SSUN1-38

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Chapter 38

In the first degree of hell

1. You say: Dear friend! We follow the couple as they go forth before us for quite a while already, still just as blind and silent as the night itself, and look, there is still nothing to be seen of the morning red behind the mountains of which the wife spoke. Where is it then? Would the wife really have lied to her husband? I tell you: Have a bit more patience, then you will see the praise-worthy morning red soon enough. Take notice of our pair, how the wife is becoming ever more joyful, but the husband, in contrast, becomes more sorrowful and somber.

2. You ask: Why? The answer is obvious: She is getting closer to the element towards which her love is focused; therefore, she becomes happier, but it is the opposite case for him. He is getting closer to an element not related to him, he is not drawn by his love, but is dragged along by the love for his wife.

3. It goes with him almost like the lover in the old tale about the love for the beautiful Siren. As long as the lover would observe the enchanting Siren, he was elated. To be embraced by such a beloved seemed to him like the pinnacle of all happiness. When he did approach his beloved and when she embraced him with her soft arms, dragging him down into her element, the initial fantastic enchantment vanished and a great fright and fear of death enveloped him.

4. Look, this is exactly the case here. The husband notices that it is gradually getting darker. Such an increasingly impenetrable night is not his element, but the wife feels more and more satisfied the darker it becomes because the utter darkness is the element of her love and therefore also of her life. But now you can also hear a muffled noise, almost like that of a great, distant waterfall.

5. You ask what it means? I tell you: Nothing other than that we have come rather close to the bordering river, which we already came to know through our visit to the northern region. Let us go there courageously, then we will reach the riverside quickly. You ask again about the previously mentioned morning red behind the mountains, which is still not in sight. Have a bit more patience. When we will have reached the riverbank, which is already quite close as you can gather from that growing noise, you will probably be able to see the morning red in the distance behind the mountains. Pay attention and watch the ground, for, in just a few steps, we will reach the riverbank.

6. Stop now; we have reached our goal and look, there beside the river, there far away in the background, you can see a very strong, red glow, looking like a distant, great fire. Now, pay attention again to our couple's conversation. She says: Well, my dear husband, what do you say, was I right or not? Look at that beautiful morning red and here at the broad river. What shall we do now to get to the bright region? Look, we cannot cross the river, but we can indeed walk along the riverbank. It becomes increasingly lighter as you can see with your own eyes, and in time we shall certainly reach that bright region.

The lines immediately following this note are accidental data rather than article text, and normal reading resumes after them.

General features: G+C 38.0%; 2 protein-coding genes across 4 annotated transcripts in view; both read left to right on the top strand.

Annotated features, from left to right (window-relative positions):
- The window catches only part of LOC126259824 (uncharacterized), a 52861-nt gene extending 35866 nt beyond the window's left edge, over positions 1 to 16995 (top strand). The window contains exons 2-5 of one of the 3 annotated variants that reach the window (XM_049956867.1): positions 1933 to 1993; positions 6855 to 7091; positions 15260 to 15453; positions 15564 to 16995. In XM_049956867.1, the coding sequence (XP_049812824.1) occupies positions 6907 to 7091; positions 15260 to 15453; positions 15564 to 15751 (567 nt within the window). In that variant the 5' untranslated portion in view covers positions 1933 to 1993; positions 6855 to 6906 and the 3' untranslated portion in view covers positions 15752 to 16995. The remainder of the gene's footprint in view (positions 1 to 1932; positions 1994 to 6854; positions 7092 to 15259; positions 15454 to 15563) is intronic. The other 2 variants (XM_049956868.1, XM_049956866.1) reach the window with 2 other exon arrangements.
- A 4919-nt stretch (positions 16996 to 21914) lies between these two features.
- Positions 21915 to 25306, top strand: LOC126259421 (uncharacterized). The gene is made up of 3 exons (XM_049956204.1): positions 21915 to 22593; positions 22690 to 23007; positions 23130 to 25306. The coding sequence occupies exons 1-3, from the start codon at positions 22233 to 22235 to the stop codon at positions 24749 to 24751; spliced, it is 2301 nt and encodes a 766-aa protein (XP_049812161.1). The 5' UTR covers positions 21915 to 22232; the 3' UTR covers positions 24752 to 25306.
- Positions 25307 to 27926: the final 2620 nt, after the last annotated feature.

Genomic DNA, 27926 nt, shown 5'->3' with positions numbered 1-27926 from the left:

7. The husband says: My dear, most appreciated wife! It seems as if something is amiss with this light. Regarding the dawn, this red glow does not seem to have anything in common with it. To my eyes, it does not look like a glow coming from the sun, but much more like that of a burning city behind the mountains. I do doubt that there is, in fact, a burning city here, but that something is indeed burning, is certainly beyond suspicion. I, therefore, want to go with you until we get a proper view of the fire, but no further, for one cannot know whence it originates, and it is therefore always sensible to stay far away, for one should preferably stay out of an environment he does not know and which is not related to his nature.

8. She says: What kind of utter nonsense you now sputter! Only now does one see how dumb you really are; but where does this come from? I tell you, only because, upon earth, you didn't much care about what relates to the effects of the primordial powers of nature, making you now incapable of explaining these phenomena. Secondly, you have been here only for a very short while, and you have had way too little opportunity to observe such phenomena and let yourself be educated about them by the sages of this region. But look, there are two men walking along the riverbank, approaching us. Let us go to meet them; I am convinced that you could profit much by engaging in a conversation with them. The husband says: Yes, dear wife, I've always been a great friend to men in possession of much knowledge. Why would I not be?

9. But now I tell you: Pay good attention. The husband greets the bigger and the more imposing of the two very courteously. The man stiffly bows and asks the husband: What has shown you vermin of the night the way from the darkness to the domain of the light?

10. The husband says: Most respectable friend, I have only arrived here in the deep night a few days ago, but my wife has been here already for about six years. She knew nothing of this light domain; I also knew nothing, but I only feel a great yearning towards light, so much so that nothing else remains for me than to let me be led here, as a most inexperienced person, by my more experienced wife. Therefore you would not regard it as a transgression, my most respectable friend? If anyone did wrong, then it could obviously only have been my wife.

11. The stranger says: And you dare to acknowledge this here, as a man? Truly, you do not seem to be something significant, for men who need the guidance of their wifes are on the same level as apes to us. Then the stranger turns to the woman and says to her: Has this really been your work, my most amiable and lovely lady? She says: Oh, respectable friend, I indeed must acknowledge to my shame that he, my otherwise truly loving husband, would probably prefer to eat the moss and dry grass in the thickest darkness out of a purely idiotic and insignificant love for the to you well-known Jewish philosopher, than to walk the way of the light as it was suggested not only by me but also by the exceptionally wise, to you well-known scholar, who calls himself Melanchthon.

12. The stranger says: O very estimable and loveable lady, I truly have sincere compassion for you, but on the other hand, I also admire your strength, the inherent power with which you are so untiringly busy to bring such an awkward man onto the right path. Most loving and worthy lady, do not blame me if I would, in this increasingly brighter time, jump out of my skin out of anger for that old Christian-Judean philosophy. Yes, it seems even more dumb and stupid to me than when one would resolve to stay true to a terribly old-fashioned dress, while the whole world around him has long ago seen the benefits of the new clothing and has accepted it unconditionally.